I thought I’d start things out on here by talking about some recent insights and improvements to each of the three main topics on this blog – Microsoft’s Virtual Earth, Google Maps and Google Earth.
We’ll start with Virtual Earth. If you haven’t used it in a few months, you need to go check it out again. It is progressing at an amazing rate of speed. Within just the last few weeks we’ve seen a new version be released (v5) as well as a TON of new data.
Version 5 offers some cool stuff. The most interesting to me is the info box – the description that pops up when you click an item. You can now put any HTML in there that you want, which means forms, videos, photos, etc can all be seen in there. This is also the case with Google Maps, but not with Google Earth where you are very limited on what you can put in there.
Their latest data update was also quite impressive. According to their developer blog, they’ve added 11.5 terabytes of data! This includes new high-res standard data, new bird’s eye data and a bunch of new cities in 3D. It’s quite impressive.
All of that being said, they’re still way behind in a few areas. I attended their “birds of a feather” session at Where 2.0 this week and came out with two very bizarre things.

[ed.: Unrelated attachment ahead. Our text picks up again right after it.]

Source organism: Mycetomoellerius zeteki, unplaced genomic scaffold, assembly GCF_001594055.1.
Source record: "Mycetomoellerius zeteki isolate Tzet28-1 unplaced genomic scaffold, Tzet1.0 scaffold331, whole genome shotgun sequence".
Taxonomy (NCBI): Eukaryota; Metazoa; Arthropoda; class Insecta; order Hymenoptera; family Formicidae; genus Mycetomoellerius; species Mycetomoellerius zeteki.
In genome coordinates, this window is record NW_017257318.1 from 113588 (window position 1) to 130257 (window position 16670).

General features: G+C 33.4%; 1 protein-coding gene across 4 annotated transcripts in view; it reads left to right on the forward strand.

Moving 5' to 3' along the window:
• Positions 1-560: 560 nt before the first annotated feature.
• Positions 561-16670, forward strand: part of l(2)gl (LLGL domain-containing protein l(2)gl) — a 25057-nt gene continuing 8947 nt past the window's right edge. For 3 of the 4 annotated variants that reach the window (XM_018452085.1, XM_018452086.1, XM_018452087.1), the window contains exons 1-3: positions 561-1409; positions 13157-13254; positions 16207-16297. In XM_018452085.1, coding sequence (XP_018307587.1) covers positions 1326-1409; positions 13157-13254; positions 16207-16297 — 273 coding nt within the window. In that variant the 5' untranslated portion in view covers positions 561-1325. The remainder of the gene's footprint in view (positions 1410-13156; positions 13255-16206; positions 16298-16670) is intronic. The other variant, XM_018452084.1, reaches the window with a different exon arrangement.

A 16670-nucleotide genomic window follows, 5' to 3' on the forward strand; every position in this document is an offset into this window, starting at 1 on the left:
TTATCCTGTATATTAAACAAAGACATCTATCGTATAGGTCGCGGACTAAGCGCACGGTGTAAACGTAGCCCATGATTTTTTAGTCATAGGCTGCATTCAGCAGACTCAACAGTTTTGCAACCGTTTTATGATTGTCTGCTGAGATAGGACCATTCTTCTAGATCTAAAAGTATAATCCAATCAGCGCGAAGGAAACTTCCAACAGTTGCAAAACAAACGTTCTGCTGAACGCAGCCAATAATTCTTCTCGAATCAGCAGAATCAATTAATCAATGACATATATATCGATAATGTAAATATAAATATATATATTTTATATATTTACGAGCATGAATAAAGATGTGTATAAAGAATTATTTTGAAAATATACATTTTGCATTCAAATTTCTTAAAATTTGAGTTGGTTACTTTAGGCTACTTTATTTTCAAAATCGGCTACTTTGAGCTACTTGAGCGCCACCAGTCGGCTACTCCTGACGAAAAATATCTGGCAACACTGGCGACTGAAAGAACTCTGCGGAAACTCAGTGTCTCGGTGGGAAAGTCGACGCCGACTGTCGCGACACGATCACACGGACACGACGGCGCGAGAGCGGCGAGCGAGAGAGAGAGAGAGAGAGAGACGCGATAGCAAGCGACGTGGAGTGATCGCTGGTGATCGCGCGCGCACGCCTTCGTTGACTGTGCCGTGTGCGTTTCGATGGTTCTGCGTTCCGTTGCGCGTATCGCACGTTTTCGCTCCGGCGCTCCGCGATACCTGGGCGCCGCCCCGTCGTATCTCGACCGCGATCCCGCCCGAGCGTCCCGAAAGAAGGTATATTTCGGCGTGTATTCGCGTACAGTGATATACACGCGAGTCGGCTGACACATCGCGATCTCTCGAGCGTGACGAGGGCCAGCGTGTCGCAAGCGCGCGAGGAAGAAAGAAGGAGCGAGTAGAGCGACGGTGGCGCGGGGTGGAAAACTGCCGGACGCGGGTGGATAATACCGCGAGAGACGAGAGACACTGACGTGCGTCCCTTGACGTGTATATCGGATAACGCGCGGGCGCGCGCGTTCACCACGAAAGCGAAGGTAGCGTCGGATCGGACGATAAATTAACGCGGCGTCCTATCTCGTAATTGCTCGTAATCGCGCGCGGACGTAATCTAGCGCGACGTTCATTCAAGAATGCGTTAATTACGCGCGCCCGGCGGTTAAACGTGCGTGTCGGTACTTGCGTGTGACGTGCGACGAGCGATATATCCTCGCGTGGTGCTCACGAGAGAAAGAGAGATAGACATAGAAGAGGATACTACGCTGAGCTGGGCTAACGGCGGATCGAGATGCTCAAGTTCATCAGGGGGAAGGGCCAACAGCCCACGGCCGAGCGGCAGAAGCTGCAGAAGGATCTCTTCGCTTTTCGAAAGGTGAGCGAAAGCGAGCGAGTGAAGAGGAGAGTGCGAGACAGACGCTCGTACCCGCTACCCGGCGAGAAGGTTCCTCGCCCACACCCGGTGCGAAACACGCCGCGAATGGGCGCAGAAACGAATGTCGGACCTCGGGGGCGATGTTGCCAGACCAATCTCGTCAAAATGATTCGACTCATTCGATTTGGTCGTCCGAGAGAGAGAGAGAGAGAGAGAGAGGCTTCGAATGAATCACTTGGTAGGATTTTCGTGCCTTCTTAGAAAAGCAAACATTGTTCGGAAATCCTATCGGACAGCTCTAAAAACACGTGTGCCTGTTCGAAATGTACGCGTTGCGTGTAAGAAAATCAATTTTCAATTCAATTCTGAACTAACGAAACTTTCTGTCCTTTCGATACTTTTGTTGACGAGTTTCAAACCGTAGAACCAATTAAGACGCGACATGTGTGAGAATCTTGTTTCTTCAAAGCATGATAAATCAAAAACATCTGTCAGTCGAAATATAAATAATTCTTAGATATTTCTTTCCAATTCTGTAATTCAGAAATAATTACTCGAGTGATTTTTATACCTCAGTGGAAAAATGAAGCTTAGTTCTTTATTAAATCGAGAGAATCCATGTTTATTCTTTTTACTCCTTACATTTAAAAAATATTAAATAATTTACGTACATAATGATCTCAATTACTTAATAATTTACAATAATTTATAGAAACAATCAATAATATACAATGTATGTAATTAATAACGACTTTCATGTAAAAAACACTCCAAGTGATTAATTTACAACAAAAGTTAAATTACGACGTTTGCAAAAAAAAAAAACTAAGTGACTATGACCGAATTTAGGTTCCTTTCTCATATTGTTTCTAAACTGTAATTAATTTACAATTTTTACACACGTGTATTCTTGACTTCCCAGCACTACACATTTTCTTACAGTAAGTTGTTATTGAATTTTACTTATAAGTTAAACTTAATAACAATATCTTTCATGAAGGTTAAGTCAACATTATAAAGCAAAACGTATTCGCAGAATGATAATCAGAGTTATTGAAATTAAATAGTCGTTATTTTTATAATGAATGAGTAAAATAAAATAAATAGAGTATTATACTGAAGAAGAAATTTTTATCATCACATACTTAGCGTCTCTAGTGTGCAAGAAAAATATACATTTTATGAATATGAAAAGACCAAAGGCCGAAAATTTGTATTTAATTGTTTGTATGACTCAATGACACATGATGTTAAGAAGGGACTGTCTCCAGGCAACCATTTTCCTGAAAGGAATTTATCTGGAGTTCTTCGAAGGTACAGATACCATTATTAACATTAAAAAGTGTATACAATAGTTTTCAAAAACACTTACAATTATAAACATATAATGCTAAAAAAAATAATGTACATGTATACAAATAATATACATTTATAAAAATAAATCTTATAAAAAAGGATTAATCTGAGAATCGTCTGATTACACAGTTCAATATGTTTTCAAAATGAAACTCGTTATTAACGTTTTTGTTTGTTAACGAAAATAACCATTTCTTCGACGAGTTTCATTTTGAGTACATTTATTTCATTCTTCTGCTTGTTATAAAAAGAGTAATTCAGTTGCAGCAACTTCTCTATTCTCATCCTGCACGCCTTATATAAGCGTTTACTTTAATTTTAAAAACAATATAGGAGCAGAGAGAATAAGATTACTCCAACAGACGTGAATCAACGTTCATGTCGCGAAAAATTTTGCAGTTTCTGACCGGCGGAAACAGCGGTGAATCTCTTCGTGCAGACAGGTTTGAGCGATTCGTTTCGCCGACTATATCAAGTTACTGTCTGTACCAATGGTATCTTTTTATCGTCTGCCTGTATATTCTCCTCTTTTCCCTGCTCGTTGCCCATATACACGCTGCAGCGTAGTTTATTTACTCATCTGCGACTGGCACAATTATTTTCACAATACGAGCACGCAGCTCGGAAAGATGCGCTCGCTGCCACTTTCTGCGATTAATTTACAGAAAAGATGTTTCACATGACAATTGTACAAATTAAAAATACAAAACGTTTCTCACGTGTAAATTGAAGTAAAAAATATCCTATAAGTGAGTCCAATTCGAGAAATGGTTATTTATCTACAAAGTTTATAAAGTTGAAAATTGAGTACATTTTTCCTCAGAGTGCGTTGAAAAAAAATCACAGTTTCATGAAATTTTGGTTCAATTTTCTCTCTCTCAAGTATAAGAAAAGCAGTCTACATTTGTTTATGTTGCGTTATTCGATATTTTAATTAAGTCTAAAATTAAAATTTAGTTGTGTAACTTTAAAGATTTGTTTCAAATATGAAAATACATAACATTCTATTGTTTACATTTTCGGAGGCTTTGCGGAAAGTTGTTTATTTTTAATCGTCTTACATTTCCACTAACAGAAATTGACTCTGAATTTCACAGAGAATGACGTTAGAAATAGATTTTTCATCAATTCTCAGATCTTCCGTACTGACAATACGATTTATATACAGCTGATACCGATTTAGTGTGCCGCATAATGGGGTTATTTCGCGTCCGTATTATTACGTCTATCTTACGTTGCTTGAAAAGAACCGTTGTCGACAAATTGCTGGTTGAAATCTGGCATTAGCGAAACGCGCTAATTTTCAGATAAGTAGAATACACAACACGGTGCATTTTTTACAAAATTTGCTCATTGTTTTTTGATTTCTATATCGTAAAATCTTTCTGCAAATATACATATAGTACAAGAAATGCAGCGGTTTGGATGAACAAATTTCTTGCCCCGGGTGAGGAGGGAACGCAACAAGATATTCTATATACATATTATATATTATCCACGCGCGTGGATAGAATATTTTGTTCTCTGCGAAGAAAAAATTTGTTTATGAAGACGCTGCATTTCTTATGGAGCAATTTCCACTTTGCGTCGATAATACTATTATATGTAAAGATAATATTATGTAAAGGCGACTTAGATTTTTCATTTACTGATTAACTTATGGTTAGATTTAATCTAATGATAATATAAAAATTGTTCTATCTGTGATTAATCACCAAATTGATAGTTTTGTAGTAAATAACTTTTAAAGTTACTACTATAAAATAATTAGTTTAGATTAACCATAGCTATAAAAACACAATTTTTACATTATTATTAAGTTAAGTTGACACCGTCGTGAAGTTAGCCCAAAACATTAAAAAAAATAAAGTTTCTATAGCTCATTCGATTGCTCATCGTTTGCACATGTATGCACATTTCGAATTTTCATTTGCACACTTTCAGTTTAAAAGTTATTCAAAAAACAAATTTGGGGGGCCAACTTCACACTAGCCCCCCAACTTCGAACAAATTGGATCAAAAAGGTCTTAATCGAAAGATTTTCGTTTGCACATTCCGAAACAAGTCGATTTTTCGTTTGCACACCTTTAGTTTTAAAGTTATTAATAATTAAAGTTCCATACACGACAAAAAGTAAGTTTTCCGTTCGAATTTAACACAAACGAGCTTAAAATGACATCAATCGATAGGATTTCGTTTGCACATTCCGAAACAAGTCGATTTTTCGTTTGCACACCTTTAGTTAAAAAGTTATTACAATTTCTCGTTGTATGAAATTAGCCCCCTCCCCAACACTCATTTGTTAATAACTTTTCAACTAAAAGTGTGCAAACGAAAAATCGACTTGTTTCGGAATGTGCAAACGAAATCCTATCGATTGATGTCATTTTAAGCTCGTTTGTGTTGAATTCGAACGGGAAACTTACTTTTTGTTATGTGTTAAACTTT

First, they were showing off some new polygon-related features and how to code them. It looked great, but I didn’t see how to assign altitude to a point so you can have it float in the air or be a side of a cube or whatever. When I asked how it was done, they pretty much just grumbed and shook their heads. I assume it’s coming soon, but right now polygons are flat on the ground.
Next was when they were showing off image overlays. They showed an image overlay on the ground and then tilted down so we could see how it followed the flow the terrain. There was an audible gasp in the room from being people so impressed. My reaction was WTF? Google Earth has been doing this for almost two years now. It’s nice that VE does it now too, but why was it such a big deal? I still haven’t figured that one out.
One other nice thing they showed off was how you can “rubberize” image overlays – stretch and skew them to fix whatever area you want. This is sorely lacking from Google Earth and it was well-implemented. On the flip side, it’s a pain in the butt to add any image overlay, whereas Google Earth makes it simple.
All in all, Virtual Earth is something to keep an eye on. I’m very pleased they’re working so hard on this, as it’ll only serve to push Google even harder. Also, the 3DConnexion SpaceNavigator is a must-have for VE, as Frank Taylor explains here. It’s a must-have for Google Earth as well, but GE tends to have a bit better mouse control. The mouse control in VE is quite awful, but the SpaceNavigator makes it much better.